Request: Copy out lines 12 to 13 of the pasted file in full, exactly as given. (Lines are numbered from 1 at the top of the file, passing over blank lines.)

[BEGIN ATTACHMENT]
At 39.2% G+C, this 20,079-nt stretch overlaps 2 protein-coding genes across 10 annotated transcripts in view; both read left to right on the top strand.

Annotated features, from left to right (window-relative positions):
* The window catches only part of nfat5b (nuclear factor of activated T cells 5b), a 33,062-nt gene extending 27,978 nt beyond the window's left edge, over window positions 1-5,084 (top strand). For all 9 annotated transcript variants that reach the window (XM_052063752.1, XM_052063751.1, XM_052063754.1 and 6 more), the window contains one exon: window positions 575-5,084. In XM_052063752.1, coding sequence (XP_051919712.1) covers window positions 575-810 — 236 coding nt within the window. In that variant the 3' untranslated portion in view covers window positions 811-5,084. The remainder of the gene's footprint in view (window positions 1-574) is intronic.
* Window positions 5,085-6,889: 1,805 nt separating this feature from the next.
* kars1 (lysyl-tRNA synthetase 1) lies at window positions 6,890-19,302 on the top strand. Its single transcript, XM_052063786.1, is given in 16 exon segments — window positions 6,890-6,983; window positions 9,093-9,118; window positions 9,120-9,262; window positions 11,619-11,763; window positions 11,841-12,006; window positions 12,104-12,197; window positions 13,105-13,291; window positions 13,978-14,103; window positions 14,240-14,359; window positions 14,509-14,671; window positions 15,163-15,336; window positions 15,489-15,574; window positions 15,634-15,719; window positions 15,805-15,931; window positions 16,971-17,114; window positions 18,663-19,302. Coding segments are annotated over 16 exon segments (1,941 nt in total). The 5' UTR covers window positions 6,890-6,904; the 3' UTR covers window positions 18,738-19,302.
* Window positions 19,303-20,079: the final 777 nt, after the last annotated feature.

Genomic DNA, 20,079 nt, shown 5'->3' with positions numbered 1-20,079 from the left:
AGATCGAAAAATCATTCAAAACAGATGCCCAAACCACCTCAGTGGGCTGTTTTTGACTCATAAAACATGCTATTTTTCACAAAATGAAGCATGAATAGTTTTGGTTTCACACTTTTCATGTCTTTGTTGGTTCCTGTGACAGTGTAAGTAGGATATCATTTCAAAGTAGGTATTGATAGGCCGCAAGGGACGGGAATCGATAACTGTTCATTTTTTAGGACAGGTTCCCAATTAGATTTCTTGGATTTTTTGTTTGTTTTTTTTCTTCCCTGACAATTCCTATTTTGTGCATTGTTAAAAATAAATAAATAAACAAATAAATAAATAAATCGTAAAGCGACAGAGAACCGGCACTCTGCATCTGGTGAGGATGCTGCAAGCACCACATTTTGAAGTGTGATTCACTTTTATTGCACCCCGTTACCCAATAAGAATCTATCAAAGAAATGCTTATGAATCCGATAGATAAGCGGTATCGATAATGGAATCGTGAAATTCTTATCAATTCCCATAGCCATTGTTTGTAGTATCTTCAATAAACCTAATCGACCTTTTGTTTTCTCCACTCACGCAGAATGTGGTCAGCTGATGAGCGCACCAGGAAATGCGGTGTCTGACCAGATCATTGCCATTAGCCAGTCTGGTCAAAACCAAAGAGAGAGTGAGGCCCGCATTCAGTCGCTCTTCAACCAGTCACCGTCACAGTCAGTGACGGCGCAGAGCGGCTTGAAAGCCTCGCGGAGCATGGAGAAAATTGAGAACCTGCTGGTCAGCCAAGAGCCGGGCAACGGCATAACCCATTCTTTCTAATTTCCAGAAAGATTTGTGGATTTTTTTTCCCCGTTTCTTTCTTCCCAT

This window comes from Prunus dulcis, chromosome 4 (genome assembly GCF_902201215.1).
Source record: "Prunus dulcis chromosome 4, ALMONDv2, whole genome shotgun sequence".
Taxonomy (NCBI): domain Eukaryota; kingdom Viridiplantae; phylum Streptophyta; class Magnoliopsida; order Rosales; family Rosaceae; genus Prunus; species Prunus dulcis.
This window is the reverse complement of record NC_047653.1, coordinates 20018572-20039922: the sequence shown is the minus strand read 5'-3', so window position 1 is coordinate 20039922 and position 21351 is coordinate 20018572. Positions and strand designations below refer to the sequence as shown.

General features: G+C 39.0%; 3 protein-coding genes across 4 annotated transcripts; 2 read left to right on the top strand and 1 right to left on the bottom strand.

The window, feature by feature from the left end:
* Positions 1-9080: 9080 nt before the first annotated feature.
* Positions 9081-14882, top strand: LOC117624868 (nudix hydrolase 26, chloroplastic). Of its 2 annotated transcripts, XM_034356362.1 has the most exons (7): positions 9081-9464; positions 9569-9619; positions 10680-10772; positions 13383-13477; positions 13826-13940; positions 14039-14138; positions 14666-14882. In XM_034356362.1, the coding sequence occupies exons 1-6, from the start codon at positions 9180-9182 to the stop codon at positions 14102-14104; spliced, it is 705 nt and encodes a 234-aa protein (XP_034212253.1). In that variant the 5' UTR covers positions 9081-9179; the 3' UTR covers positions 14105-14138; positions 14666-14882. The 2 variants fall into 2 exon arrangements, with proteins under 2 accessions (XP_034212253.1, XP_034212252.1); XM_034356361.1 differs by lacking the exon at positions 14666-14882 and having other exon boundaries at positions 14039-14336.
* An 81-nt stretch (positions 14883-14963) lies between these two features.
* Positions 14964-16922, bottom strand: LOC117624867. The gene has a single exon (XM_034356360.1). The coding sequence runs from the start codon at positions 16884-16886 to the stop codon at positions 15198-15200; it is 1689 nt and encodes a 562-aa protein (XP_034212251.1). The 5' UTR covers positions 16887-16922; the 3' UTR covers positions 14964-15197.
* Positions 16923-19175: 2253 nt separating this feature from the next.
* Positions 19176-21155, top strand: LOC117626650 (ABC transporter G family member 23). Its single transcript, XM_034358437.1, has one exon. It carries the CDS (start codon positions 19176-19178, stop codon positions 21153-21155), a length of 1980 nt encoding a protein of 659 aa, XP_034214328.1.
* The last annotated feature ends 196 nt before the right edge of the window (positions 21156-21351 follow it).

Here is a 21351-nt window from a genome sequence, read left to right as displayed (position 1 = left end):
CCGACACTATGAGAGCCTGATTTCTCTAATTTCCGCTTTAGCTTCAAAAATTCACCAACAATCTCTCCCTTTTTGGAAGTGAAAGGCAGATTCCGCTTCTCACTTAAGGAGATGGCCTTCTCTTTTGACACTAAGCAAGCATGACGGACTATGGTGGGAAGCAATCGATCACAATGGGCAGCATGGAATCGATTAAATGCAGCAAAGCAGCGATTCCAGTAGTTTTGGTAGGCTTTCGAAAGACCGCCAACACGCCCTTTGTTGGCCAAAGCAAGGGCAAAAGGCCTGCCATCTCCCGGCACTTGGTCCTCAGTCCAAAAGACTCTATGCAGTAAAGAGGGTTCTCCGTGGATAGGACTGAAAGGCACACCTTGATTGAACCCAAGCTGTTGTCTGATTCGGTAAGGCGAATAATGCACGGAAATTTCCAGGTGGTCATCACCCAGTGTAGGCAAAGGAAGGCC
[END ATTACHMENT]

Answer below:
This window is the reverse complement of record NC_047653.1, coordinates 20018572-20039922: the sequence shown is the minus strand read 5'-3', so window position 1 is coordinate 20039922 and position 21351 is coordinate 20018572. Positions and strand designations below refer to the sequence as shown.

General features: G+C 39.0%; 3 protein-coding genes across 4 annotated transcripts; 2 read left to right on the top strand and 1 right to left on the bottom strand.